Throughout his career, director Jafar Panahi has relied on long, engaging setpieces in which people ping off one another in everyday conversations fraught with unexpected tension. Typically, these take place in confined spaces, and in Panahi's latest, Offside, the constriction is almost perverse. Offside takes place at Tehran's biggest soccer stadium, during a 2006 World Cup qualifying match between the Iranian national team and Bahrain. But because the movie is about a group of women who tried—and failed—to disguise their gender and sneak into the game, it rarely shows any soccer action, or any part of the stadium outside of a small holding pen, where these women wait to be bussed off to jail.
Panahi doesn't exactly explore the space with dynamic camerawork, but he doesn't just point and shoot, either. What might've come off as stage-bound, like a didactic one-act play, instead contains the energy and tension of a major sporting event, as Panahi moves the camera between the women and their jailers, as though following a series of scoring rallies. With nothing to lose, the women rage against the absurd situation, while the men try in vain to silence them. And while Panahi's criticism of his country's gender politics is undisguised, so is his faith in Iranian women's ability to make their own way, through persuasion and righteousness.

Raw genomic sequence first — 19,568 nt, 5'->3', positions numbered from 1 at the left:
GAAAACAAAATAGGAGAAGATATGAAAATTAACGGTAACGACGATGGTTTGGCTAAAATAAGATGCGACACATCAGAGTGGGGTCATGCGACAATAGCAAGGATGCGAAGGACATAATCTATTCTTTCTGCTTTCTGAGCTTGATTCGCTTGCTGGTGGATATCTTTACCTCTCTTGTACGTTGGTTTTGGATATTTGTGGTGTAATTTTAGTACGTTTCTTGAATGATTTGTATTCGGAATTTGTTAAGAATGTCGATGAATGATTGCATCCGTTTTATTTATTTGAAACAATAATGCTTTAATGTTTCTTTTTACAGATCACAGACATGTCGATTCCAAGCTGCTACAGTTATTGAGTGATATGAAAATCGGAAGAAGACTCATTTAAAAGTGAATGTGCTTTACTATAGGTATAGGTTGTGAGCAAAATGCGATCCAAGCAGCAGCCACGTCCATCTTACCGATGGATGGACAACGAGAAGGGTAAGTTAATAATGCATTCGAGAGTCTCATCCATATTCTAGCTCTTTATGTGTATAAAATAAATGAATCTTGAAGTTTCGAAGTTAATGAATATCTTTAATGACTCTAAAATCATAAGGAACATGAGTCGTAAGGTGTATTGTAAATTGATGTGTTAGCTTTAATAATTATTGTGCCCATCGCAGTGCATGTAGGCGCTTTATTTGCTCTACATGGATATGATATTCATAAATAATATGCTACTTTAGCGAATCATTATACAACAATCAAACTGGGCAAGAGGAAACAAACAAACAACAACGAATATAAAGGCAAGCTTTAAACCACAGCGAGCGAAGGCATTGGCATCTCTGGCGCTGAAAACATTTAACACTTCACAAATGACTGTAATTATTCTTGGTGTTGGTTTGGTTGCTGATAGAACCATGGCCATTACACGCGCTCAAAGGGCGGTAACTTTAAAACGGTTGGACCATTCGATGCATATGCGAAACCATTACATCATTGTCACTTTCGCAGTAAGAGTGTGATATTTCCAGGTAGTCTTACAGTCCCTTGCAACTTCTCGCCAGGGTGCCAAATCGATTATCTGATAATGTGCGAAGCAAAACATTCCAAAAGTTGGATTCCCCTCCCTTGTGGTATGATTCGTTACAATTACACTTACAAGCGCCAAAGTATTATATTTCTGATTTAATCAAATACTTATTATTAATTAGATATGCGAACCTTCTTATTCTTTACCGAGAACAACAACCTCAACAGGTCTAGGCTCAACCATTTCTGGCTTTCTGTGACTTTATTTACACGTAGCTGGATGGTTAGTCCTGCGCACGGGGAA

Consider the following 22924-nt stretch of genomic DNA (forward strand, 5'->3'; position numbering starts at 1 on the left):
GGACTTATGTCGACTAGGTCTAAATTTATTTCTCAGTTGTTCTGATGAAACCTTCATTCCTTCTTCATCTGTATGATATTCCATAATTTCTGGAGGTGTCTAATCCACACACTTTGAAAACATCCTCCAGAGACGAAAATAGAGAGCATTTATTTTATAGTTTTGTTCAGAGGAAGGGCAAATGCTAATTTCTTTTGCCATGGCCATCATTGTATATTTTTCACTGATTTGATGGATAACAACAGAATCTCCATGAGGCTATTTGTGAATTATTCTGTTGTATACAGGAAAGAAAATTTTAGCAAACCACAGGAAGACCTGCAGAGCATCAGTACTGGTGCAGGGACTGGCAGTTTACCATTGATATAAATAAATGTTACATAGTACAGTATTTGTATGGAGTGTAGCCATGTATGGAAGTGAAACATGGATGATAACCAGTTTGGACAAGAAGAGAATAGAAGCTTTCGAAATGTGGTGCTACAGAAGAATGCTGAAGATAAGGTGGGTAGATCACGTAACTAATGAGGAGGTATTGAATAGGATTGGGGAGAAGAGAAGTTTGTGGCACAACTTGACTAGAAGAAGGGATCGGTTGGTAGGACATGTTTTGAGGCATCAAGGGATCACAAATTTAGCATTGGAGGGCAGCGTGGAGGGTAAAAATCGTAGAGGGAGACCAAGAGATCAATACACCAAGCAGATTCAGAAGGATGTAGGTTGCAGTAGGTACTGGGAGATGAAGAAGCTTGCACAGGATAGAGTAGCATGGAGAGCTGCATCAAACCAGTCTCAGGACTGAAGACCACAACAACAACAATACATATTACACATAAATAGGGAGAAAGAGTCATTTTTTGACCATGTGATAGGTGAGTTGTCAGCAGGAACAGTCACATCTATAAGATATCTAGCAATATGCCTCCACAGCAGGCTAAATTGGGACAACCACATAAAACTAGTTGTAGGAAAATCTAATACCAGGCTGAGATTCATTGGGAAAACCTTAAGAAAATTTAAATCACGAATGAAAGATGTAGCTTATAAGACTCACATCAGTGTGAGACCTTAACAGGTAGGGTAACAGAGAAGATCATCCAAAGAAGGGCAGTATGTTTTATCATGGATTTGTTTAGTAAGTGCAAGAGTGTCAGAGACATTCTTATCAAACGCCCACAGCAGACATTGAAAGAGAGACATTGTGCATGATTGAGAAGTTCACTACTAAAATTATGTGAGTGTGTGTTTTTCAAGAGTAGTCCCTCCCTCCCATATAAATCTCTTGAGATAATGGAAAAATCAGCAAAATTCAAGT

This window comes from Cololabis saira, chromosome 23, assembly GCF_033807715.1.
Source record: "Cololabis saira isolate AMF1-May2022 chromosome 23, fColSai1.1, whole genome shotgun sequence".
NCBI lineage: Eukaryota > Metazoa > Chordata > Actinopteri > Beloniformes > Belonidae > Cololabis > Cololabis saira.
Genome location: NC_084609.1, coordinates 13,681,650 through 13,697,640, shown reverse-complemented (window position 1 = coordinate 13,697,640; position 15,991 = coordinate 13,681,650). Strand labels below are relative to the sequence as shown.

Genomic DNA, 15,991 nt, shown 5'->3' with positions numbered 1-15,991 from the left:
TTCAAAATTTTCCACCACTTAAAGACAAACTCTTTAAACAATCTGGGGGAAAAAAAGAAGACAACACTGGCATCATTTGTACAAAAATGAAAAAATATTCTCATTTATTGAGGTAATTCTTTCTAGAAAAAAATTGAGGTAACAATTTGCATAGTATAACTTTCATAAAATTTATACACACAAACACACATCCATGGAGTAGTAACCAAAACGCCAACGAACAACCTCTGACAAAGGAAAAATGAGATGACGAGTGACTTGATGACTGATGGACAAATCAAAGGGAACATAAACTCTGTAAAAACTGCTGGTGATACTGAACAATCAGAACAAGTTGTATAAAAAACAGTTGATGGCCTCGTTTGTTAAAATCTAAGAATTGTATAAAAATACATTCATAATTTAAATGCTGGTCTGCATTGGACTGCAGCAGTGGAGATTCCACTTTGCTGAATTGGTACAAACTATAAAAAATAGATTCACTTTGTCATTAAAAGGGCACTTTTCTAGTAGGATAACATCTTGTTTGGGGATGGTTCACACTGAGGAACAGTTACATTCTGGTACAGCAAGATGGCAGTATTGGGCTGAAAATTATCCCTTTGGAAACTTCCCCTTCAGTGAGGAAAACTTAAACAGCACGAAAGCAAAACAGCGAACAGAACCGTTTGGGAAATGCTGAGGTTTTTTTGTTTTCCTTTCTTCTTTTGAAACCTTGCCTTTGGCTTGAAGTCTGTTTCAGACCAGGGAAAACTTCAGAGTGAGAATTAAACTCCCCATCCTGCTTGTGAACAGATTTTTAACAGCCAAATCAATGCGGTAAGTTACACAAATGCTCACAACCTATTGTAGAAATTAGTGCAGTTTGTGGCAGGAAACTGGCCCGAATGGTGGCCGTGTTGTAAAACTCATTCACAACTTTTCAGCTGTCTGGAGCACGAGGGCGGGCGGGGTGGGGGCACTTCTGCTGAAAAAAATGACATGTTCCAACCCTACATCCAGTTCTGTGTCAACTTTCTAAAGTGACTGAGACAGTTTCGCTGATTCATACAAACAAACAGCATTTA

Offside starts and ends on a bus, and it contains a couple of sequences that roam a little, including one masterful setpiece in which a guard has to escort one of the women to a men's bathroom, and another that shows a prisoner escaping to catch a few precious seconds of the match. Mostly, though, Panahi uses the promise of soccer as a significant offscreen presence. The game stands for what his people might be able to enjoy together, if they could stand to relax their social restrictions for a few hours. Offside is funny, angry, passionate, and surprisingly patriotic, and it builds to an ending that feels hopeful but not phony. It's a sports film unlike any other, and a political film that makes the personal profound.